Terrell Harris Dougan had a perfectly normal life. And then her sister Irene was born.
That Went Well details Dougan’s true-life adventures and mishaps in living with a mentally disabled sibling. Her sharp wit and humorous perspective quickly pulls her readers into life with Irene — broken windows, baby dolls and all. Intertwined with stories of Irene’s tantrums and love for Diet Coke and M&Ms, That Went Well provides a window into life with a mentally disabled family member and the challenges presented by trying to integrate them into the community.
Dougan led a charmed life until March 1946, when the young 6-year-old who was mesmerized by her Catholic neighbors and dreamed of owning a horse suddenly had to learn to explain for the rest of her life why her little sister asked you to talk to her doll.
With an IQ of around 57, an emotional age of three, and the inability ever to read or write, Irene is filled with love and temper tantrums. Choosing to go against the norm and not institutionalize their young daughter, Dougan’s parents take it upon themselves to care for Irene, a responsibility later reserved for Dougan.
Dougan paints the picture of her life with humor, from joining the Gene Autry Riding Club to having a part in the beginning of the Sundance Film Festival and meeting Robert Redford, mixing in her attempts at normalcy with the story of codependency with Irene. With a tenderness only a big sister can have, Dougan enables readers to laugh with the Harris family struggles, not at them. The humor interspersed among the book’s painful moments, such as the five years Irene spent at the Devereaux School in Goleta, Calif., keeps readers from becoming weary as Dougan unleashes exasperating story after exasperating story toward the end of the book.
Throughout the book Dougan recounts a sort of metamorphosis — from trying initially to lead a normal life to accepting that normalcy is the last thing she will ever find. Dougan easily could have become bitter and resentful toward her sister, but a genuine love and tenderness shines through, breaking one’s heart and instilling a call to action at the same time.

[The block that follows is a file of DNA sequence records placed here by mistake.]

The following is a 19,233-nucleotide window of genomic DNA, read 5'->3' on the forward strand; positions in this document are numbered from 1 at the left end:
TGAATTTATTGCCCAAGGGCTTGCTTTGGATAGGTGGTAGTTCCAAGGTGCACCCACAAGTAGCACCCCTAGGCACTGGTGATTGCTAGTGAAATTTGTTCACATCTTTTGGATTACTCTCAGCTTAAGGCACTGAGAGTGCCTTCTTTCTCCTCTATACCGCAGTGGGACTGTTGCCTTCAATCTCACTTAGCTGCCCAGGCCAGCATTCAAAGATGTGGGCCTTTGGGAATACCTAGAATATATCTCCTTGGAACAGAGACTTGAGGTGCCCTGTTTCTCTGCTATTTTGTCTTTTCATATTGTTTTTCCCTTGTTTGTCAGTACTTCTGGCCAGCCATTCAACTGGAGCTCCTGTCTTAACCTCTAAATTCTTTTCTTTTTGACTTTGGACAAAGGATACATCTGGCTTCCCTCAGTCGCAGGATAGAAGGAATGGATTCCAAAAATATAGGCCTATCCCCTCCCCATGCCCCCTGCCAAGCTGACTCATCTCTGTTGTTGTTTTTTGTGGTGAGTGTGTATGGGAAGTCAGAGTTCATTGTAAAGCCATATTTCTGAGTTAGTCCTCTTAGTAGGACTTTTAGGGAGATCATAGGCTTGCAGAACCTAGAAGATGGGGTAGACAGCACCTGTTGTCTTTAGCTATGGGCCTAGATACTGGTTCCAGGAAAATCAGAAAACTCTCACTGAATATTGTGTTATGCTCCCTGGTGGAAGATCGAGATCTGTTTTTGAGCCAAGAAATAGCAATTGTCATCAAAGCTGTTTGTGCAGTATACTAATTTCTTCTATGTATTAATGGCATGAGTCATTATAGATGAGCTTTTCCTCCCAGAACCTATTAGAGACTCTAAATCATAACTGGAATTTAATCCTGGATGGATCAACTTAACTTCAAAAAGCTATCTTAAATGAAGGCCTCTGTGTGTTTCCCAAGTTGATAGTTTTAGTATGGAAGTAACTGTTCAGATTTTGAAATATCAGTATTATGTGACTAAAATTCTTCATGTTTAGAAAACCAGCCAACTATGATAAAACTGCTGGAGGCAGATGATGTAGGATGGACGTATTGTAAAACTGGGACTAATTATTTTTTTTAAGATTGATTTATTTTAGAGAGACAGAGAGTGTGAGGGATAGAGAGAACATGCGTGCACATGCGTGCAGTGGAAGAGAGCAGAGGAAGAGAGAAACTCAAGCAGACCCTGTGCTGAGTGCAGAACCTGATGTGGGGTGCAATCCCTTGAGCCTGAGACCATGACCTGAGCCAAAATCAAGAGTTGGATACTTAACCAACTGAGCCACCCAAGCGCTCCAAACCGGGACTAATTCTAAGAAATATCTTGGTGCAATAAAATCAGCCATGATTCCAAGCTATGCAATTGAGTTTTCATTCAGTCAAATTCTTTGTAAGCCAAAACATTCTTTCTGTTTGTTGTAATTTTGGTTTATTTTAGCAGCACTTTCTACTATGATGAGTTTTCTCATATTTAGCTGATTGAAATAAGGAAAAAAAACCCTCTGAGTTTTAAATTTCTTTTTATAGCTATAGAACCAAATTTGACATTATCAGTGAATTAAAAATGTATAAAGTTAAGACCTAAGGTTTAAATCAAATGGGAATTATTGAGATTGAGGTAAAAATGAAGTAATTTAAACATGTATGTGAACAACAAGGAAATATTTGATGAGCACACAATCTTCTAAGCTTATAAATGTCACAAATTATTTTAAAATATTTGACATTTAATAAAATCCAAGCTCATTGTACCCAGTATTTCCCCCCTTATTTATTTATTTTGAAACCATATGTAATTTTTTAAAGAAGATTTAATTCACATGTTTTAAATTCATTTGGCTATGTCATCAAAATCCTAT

Dougan served eight years as president of the Utah Association of Retarded Citizens and on the board of the National Association for Retarded Citizens for two terms. From helping her father create the Salt Lake County Association for Retarded Citizens, to opening the Columbus Community Center, a sheltered workshop for adults and teens with mental disabilities, Dougan not only learned to live with Irene’s disabilities, she’s lived to fix them and the stereotypes that surround them, as evident in the memoir.
“You are trying with all the tools you have, and sometimes your toolbox is just plain out of tools, as is mine,” Dougan writes to her sister in one of the memoir’s most poignant moments. “The thing we have to remember is that we’re doing the best we can each day.”
Whether painting Irene’s bedroom Baker-Miller pink, cheering her on at the Special Olympics or paying extra for Happy Meal toys from McDonald’s minus the Happy Meal, Dougan allows readers to see the best she has provided to Irene over the years as well as her failures, a humbling aspect to the book. Dougan never claims to be perfect, and readers will be able to identify with her brutal honesty. She may not be the expert on the mentally disabled, but she has the battle wounds to prove she has the experience.
At times frustrating for readers to digest, one can only imagine being in Dougan’s shoes. Experienced with mentally disabled persons or not, it’s easy to identify with Dougan’s struggles and her mantra for life, “If you want to make God laugh, tell Her your plans.”
Anything but a how-to book on caring for mentally disabled persons, That Went Well gives readers the opportunity to sit back and dwell on the struggles of someone else for a change. And Irene, in her own special way, reminds us of one of the most important things in life — love. Once you meet Irene, there’s no going back.
Hardcover, 224 pages